Religion has provided a powerful impulse for some to cross the North Korean border.
North Korea officially guarantees freedom of religion, but outside analysts and defectors describe the country as militantly anti-religious. The distribution of Bibles and secret prayer services can mean imprisonment or execution, defectors have said. “It is one of the last frontiers to spread the Christian faith, so there are people who would take unimaginable risks” to evangelize there, John Delury, an Asia expert at Yonsei University in Seoul said.
A Bible in his hand, American missionary Robert Park walked into North Korea on Christmas Day 2009 to draw attention to human rights abuses and to call for the resignation of then-leader Kim Jong Il. Park, who was deported from the country in February 2010, has said he was tortured by interrogators.
In 2010, ex-President Jimmy Carter visited North Korea to win the release of imprisoned American Aijalon Gomes, who had been sentenced to eight years of hard labor for crossing illegally into the North from China.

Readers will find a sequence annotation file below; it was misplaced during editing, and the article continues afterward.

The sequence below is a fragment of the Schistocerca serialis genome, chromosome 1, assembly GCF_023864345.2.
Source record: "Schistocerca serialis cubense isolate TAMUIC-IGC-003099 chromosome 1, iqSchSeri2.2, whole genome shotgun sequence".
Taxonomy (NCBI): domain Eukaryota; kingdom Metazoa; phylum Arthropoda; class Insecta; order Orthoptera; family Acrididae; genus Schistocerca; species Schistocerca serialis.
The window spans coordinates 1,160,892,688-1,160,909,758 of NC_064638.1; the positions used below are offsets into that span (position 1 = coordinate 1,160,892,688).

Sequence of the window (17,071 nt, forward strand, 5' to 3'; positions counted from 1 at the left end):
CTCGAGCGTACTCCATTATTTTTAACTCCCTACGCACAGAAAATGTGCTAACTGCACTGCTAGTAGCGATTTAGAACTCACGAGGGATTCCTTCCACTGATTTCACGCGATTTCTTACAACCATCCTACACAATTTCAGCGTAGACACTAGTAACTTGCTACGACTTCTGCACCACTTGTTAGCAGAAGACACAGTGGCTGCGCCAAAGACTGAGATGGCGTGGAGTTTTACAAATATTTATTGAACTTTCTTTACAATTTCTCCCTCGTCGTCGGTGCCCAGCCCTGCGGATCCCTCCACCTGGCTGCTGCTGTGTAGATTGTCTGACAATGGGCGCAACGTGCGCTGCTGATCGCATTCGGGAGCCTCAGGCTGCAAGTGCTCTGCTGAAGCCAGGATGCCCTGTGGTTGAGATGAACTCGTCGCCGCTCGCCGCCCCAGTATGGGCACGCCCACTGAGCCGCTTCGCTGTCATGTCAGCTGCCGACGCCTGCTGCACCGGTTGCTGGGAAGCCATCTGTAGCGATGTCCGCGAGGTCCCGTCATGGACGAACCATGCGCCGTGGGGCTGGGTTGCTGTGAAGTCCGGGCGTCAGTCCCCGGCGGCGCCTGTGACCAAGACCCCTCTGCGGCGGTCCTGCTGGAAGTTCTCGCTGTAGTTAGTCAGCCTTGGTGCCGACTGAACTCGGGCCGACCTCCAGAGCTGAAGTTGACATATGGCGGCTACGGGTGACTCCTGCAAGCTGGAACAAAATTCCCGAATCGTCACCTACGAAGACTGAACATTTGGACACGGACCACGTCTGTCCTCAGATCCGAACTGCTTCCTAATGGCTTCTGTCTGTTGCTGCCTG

Gomes … may have been emulating Park, said Jo Sung-rae, a South Korean human rights advocate who met with Gomes. Gomes attended rallies in Seoul calling for Park’s release before he was arrested.
Park later said he didn’t want others to repeat his actions. “I don’t want others to do this. I just hoped that this could galvanize people to action. Because this is a society that needs change now,” he told The Washington Post in February 2011.